The European Central Bank should seek a strategic review by the Fed
President Joe Biden’s massive fiscal stimulus is being closely watched around the world. But this is not the only economic experiment conducted in Washington. It can stimulate policy rethinking elsewhere. Last summer, the Federal Reserve’s regime change-becoming more tolerant of inflation exceeding its target-is now feeling its influence in the European Central Bank’s strategic review.
in a Interviewed by “Financial Times”The governor of the Bank of Finland, Olli Rehn, covered up his position to support the Fed’s reform of the European Central Bank’s own policies.
Last year, Fed Chairman Powell announced two important changes in the way the U.S. Central Bank sets monetary policy. Now, it treats inflation as an average over a period of time, rather than a snapshot at a specific moment in time. Under the current circumstances, since the global financial crisis, the inflation rate has not reached the 2% target for most of the time. This will cause the inflation rate to overshoot for a period of time to make up for the lost ground.
The Fed also adopted an asymmetric view of employment, believing that a weak labor market is itself a problem, but a strong labor market is only a problem if it does push up inflation.
Legally speaking, the European Central Bank is free to transfer policies in two dimensions. It can set its own definition of price stability, and its mission requires it to consider broader policy goals, including employment, without undermining price stability. But is it wise to follow the Fed?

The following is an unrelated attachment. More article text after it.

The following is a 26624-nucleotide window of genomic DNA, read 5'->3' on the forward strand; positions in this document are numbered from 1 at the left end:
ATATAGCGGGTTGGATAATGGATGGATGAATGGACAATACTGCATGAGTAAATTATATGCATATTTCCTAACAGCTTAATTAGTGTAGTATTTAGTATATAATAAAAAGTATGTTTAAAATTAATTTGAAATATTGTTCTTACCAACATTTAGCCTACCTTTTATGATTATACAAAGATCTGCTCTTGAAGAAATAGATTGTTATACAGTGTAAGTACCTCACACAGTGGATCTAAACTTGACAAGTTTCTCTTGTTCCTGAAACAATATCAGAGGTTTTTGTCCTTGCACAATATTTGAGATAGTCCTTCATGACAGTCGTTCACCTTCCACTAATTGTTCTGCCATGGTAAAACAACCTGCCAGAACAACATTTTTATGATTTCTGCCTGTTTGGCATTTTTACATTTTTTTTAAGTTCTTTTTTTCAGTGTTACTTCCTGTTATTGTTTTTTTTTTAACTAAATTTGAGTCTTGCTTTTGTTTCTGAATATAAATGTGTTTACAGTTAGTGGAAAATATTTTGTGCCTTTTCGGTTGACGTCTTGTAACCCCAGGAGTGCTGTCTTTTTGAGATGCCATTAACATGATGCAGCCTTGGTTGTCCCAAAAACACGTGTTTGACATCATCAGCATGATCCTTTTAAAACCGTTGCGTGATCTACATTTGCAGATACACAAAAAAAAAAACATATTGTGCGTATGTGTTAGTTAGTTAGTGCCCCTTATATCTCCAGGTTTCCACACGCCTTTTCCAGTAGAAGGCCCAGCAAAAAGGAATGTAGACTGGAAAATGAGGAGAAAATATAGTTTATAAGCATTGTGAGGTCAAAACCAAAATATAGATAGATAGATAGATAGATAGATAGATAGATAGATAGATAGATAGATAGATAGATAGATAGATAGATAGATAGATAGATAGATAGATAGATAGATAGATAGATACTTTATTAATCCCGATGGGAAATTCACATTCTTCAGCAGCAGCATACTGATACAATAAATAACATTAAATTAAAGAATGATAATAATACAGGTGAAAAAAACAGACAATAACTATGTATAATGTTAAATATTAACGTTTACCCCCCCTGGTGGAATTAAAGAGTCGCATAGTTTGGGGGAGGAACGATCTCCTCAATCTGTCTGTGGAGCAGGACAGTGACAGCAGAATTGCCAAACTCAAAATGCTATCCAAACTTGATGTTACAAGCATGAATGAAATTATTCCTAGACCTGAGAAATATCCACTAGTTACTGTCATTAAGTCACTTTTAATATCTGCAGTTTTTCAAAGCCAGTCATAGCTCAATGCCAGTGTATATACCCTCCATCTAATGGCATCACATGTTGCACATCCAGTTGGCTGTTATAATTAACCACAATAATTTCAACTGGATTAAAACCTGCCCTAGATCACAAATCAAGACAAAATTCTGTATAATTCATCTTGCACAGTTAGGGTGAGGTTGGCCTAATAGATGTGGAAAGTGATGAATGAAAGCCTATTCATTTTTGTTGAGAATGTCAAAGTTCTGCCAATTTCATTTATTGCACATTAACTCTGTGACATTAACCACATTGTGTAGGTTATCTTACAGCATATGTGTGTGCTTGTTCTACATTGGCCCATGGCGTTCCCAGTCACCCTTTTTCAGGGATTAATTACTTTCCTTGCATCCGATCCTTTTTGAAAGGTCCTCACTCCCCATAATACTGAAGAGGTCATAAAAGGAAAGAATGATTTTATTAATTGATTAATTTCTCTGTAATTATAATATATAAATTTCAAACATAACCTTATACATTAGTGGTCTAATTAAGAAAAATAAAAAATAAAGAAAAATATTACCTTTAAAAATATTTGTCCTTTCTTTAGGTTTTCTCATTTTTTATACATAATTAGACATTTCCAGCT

The answer is that the factor that led Powell and his colleagues to formulate a new route is whether the euro zone is performing better. The growth of consumer prices in the single currency area is far below the U.S. central bank’s target. This has caused correspondingly greater economic distortions, and actual debt liabilities are larger than what the lender or borrower would expect when the ECB maintains normal inflation.
As Rennes emphasized, the current inflation target set by the European Central Bank (“below but close” to 2%) indicates a downward bias. A clear and symmetrical average time target will be clearer and can well improve the positioning of inflation expectations.
Even after the unprecedented adoption of a 750 billion euro co-recovery plan last year, the member states of the currency union are unlikely to carry out fiscal stimulus near the current size of the United States. This means that the reasons for currency tightening in the Eurozone are much weaker than those on the Atlantic coast.
Within the scope of its mandate, more explicit consideration of employment conditions when formulating policies will help the European Central Bank to signal that it intends to maintain financing conditions that are conducive to investments by both the public and private sectors in the economy. Restore its full potential. The world is moving towards a more coordinated relationship between fiscal policy and monetary policy, and the central bank’s strategy should continue to evolve to ensure that any such coordination is safe and transparent.
Therefore, there are good reasons for the European Central Bank to update its strategy in the same way as the Federal Reserve. The bigger challenge is to prove that it can be achieved. After years of failing to meet the low-demand current inflation target, one must be skeptical. The European Central Bank is not without ammunition, but its lack of vigilance against previous shortages shows that it is unwilling to use all its power. The strategic review is an opportunity to dispel such doubts.